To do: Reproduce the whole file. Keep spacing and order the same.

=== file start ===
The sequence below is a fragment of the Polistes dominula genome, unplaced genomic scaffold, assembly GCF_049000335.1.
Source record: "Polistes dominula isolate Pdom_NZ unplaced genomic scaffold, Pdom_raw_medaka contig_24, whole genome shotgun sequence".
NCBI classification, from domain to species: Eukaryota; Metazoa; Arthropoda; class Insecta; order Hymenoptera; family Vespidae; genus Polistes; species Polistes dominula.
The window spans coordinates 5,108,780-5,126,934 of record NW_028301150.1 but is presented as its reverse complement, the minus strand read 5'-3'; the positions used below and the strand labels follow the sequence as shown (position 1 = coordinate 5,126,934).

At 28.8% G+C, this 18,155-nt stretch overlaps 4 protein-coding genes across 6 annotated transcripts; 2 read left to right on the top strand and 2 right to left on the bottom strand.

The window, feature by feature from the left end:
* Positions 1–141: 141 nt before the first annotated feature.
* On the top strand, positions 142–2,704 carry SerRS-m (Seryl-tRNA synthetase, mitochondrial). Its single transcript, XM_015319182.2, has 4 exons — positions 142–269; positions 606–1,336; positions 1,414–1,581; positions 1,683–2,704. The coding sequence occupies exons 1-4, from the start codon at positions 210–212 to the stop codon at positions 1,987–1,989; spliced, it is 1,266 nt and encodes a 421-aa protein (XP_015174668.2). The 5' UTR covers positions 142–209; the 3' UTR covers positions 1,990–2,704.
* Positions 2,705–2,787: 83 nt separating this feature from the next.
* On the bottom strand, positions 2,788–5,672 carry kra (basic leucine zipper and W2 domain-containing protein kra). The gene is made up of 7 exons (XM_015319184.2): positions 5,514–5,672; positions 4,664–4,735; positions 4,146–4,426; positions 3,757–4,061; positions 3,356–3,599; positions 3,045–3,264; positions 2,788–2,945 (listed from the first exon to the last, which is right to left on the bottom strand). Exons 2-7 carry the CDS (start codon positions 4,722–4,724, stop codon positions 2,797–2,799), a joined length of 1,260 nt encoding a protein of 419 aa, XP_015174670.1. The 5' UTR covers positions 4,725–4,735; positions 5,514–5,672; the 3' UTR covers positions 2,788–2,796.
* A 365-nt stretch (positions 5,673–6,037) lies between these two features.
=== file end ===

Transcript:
The sequence below is a fragment of the Polistes dominula genome, unplaced genomic scaffold, assembly GCF_049000335.1.
Source record: "Polistes dominula isolate Pdom_NZ unplaced genomic scaffold, Pdom_raw_medaka contig_24, whole genome shotgun sequence".
NCBI classification, from domain to species: Eukaryota; Metazoa; Arthropoda; class Insecta; order Hymenoptera; family Vespidae; genus Polistes; species Polistes dominula.
The window spans coordinates 5,108,780-5,126,934 of record NW_028301150.1 but is presented as its reverse complement, the minus strand read 5'-3'; the positions used below and the strand labels follow the sequence as shown (position 1 = coordinate 5,126,934).

At 28.8% G+C, this 18,155-nt stretch overlaps 4 protein-coding genes across 6 annotated transcripts; 2 read left to right on the top strand and 2 right to left on the bottom strand.

The window, feature by feature from the left end:
* Positions 1–141: 141 nt before the first annotated feature.
* On the top strand, positions 142–2,704 carry SerRS-m (Seryl-tRNA synthetase, mitochondrial). Its single transcript, XM_015319182.2, has 4 exons — positions 142–269; positions 606–1,336; positions 1,414–1,581; positions 1,683–2,704. The coding sequence occupies exons 1-4, from the start codon at positions 210–212 to the stop codon at positions 1,987–1,989; spliced, it is 1,266 nt and encodes a 421-aa protein (XP_015174668.2). The 5' UTR covers positions 142–209; the 3' UTR covers positions 1,990–2,704.
* Positions 2,705–2,787: 83 nt separating this feature from the next.
* On the bottom strand, positions 2,788–5,672 carry kra (basic leucine zipper and W2 domain-containing protein kra). The gene is made up of 7 exons (XM_015319184.2): positions 5,514–5,672; positions 4,664–4,735; positions 4,146–4,426; positions 3,757–4,061; positions 3,356–3,599; positions 3,045–3,264; positions 2,788–2,945 (listed from the first exon to the last, which is right to left on the bottom strand). Exons 2-7 carry the CDS (start codon positions 4,722–4,724, stop codon positions 2,797–2,799), a joined length of 1,260 nt encoding a protein of 419 aa, XP_015174670.1. The 5' UTR covers positions 4,725–4,735; positions 5,514–5,672; the 3' UTR covers positions 2,788–2,796.
* A 365-nt stretch (positions 5,673–6,037) lies between these two features.